NASA's Fermi finds youngest millisecond pulsar, 100 pulsars to date
An international team of scientists using NASA's Fermi Gamma-ray Space Telescope has discovered a surprisingly powerful millisecond pulsar that challenges existing theories about how these objects form.
At the same time, another team has located nine new gamma-ray pulsars in Fermi data, using improved analytical techniques.
A pulsar is a type of neutron star that emits electromagnetic energy at periodic intervals. A neutron star is the closest thing to a black hole that astronomers can observe directly, crushing half a million times more mass than Earth into a sphere no larger than a city. This matter is so compressed that even a teaspoonful weighs as much as Mount Everest.
"With this new batch of pulsars, Fermi now has detected more than 100, which is an exciting milestone when you consider that, before Fermi's launch in 2008, only seven of them were known to emit gamma rays," said Pablo Saz Parkinson, an astrophysicist at the Santa Cruz Institute for Particle Physics at the University of California Santa Cruz, and a co-author on two papers detailing the findings.
One group of pulsars combines incredible density with extreme rotation. The fastest of these so-called millisecond pulsars whirls at 43,000 revolutions per minute.
Millisecond pulsars are thought to achieve such speeds because they are gravitationally bound in binary systems with normal stars. During part of their stellar lives, gas flows from the normal star to the pulsar. Over time, the impact of this falling gas gradually spins up the pulsar's rotation.
The strong magnetic fields and rapid rotation of pulsars cause them to emit powerful beams of energy, from radio waves to gamma rays. Because the star is transferring rotational energy to the pulsar, the pulsar's spin eventually slows as the star loses matter.
Typically, millisecond pulsars are around a billion years old. However, in the Nov. 3 issue of Science, the Fermi team reveals a bright, energetic millisecond pulsar only 25 million years old.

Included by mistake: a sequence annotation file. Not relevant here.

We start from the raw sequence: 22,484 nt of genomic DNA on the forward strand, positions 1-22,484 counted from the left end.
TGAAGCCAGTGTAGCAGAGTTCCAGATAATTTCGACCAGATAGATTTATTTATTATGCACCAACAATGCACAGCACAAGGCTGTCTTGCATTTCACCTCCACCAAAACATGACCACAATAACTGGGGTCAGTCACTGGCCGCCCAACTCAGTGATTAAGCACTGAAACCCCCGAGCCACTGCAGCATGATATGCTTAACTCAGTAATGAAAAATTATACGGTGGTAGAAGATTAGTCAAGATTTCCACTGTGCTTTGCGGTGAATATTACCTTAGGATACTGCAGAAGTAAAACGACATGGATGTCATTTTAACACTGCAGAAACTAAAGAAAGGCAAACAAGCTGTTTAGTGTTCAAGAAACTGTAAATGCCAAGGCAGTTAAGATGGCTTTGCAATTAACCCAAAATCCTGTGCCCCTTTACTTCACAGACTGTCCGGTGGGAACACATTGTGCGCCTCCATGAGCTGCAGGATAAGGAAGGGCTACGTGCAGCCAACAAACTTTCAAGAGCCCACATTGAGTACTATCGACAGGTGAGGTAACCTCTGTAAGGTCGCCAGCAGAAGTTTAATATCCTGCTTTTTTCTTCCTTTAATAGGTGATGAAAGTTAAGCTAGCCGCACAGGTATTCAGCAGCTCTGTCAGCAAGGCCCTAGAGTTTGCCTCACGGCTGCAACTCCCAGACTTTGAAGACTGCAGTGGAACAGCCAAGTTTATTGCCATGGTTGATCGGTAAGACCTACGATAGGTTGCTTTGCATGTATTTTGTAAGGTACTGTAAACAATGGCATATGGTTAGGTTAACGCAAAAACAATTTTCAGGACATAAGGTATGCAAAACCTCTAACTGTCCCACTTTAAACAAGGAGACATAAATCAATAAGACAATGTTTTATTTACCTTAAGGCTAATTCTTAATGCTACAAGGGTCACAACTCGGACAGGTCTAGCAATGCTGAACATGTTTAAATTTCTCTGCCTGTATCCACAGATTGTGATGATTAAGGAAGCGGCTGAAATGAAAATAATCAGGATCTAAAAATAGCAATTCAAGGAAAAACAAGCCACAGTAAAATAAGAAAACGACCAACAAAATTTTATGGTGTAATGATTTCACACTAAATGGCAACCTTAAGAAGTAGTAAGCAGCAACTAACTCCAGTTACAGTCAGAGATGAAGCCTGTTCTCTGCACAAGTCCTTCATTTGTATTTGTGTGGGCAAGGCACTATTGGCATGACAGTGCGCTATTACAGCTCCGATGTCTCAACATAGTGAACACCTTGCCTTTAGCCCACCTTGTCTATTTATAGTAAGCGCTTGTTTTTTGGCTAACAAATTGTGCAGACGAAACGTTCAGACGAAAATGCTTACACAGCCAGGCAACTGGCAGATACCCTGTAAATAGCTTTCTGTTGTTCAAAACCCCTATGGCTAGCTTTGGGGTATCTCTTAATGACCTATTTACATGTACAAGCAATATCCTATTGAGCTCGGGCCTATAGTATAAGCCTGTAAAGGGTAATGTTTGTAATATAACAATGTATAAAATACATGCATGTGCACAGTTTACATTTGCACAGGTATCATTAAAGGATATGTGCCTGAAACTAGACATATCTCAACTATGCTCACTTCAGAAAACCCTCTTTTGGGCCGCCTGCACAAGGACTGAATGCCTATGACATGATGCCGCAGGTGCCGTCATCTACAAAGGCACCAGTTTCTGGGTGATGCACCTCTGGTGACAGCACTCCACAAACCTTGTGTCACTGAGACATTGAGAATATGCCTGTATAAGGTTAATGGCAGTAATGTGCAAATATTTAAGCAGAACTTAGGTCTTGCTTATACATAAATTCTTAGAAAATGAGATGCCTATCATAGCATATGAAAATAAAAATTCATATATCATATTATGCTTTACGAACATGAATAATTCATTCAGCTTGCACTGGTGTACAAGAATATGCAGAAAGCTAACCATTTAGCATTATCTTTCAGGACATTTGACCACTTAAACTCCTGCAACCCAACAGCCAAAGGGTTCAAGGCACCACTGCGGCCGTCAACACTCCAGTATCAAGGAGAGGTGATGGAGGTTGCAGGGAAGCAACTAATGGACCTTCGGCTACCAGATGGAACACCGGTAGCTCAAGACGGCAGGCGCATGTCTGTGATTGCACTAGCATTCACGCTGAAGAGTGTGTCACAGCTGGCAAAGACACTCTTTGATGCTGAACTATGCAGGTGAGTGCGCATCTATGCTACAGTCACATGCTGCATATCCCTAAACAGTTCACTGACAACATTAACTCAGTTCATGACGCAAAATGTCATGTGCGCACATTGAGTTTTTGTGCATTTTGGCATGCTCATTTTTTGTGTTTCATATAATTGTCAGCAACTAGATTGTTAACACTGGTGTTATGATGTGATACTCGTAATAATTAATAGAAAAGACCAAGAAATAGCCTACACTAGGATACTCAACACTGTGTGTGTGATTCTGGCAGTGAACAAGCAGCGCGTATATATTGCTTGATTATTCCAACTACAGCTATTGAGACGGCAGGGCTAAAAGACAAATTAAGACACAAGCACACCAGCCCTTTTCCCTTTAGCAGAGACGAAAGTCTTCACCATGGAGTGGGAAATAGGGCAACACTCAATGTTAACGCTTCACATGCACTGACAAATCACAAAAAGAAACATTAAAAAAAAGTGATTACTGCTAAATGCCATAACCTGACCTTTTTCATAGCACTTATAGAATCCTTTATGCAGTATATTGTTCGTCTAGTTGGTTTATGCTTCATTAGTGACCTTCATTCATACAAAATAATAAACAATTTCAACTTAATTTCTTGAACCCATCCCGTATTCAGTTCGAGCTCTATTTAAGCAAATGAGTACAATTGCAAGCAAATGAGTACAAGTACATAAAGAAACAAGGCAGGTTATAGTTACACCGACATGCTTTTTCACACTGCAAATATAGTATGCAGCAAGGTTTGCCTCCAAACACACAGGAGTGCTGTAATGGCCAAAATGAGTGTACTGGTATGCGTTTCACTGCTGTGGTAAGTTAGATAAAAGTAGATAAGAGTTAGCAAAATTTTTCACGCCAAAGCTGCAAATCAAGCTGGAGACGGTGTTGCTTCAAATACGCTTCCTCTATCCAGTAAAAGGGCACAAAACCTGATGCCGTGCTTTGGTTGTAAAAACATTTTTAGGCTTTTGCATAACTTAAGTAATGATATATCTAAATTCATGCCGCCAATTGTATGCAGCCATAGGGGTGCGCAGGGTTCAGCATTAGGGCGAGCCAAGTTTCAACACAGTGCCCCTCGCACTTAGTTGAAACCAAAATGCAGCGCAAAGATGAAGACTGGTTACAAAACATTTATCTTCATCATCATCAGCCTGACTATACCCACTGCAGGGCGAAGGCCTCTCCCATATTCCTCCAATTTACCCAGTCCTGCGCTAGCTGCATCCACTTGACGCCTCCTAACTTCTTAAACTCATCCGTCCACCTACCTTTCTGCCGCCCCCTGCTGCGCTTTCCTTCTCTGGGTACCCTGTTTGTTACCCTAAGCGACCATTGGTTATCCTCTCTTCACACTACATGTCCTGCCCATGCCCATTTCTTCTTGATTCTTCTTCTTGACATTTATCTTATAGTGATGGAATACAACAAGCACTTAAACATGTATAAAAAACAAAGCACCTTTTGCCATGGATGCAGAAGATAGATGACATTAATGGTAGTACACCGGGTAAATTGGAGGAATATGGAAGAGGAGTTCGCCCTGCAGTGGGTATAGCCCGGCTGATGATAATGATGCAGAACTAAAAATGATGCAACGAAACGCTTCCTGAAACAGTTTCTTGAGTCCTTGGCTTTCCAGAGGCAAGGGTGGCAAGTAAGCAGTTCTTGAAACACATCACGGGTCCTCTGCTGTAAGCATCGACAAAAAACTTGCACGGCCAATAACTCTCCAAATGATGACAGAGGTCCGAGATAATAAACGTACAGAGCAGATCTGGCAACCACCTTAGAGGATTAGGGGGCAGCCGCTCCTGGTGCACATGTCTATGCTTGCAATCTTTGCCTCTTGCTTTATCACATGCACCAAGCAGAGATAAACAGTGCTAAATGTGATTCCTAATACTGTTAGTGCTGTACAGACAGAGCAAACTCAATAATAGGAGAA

The object, named PSR J1823−3021A, lies within NGC 6624, a spherical collection of ancient stars called a globular cluster, one of about 160 similar objects that orbit our galaxy. The cluster is about 10 billion years old and lies about 27,000 light-years away toward the constellation Sagittarius.
Fermi's Large Area Telescope (LAT) showed that eleven globular clusters emit gamma rays, the cumulative emission of dozens of millisecond pulsars too faint for even Fermi to detect individually. But that's not the case for NGC 6624.
"It's amazing that all of the gamma rays we see from this cluster are coming from a single object. It must have formed recently based on how rapidly it's emitting energy. It's a bit like finding a screaming baby in a quiet retirement home," said Paulo Freire, the study's lead author, at the Max Planck Institute for Radio Astronomy in Bonn, Germany.
Despite its sensitivity, Fermi's LAT may detect only one gamma ray for every 100,000 rotations of some of these faint pulsars. Yet new analysis techniques applied to the precise position and arrival time of photons collected by the LAT since 2008 were able to identify them.
"We adapted methods originally devised for studying gravitational waves to the problem of finding gamma-ray pulsars, and we were quickly rewarded," said Bruce Allen, director of the Max Planck Institute for Gravitational Physics in Hannover, Germany. Allen co-authored a paper on the discoveries that was published online today in The Astrophysical Journal.
Allen also directs the Einstein@Home project, a distributed computing effort that uses downtime on computers of volunteers to process astronomical data. In July, the project extended the search for gamma-ray pulsars to the general public by including Femi LAT data in the work processed by Einstein@Home users.